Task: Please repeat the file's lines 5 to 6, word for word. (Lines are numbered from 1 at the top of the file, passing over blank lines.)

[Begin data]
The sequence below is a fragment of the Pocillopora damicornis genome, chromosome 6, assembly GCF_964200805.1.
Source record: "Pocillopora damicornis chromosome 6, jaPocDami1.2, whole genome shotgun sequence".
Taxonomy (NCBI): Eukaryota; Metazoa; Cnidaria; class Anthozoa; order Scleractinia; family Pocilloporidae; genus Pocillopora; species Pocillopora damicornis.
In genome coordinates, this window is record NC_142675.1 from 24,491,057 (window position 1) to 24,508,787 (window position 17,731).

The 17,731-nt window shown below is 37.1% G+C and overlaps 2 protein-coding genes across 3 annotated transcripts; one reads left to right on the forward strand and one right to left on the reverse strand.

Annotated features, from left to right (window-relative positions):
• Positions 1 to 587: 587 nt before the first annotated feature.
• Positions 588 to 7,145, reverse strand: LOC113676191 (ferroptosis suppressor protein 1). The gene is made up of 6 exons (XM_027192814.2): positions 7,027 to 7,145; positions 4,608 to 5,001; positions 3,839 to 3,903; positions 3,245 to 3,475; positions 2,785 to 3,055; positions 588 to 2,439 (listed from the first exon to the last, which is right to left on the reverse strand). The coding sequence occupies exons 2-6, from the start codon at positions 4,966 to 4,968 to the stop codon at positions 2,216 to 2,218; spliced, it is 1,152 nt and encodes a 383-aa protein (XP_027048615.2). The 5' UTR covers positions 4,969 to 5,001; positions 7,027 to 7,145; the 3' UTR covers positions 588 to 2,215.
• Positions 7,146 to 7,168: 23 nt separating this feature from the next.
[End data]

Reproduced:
The 17,731-nt window shown below is 37.1% G+C and overlaps 2 protein-coding genes across 3 annotated transcripts; one reads left to right on the forward strand and one right to left on the reverse strand.

Annotated features, from left to right (window-relative positions):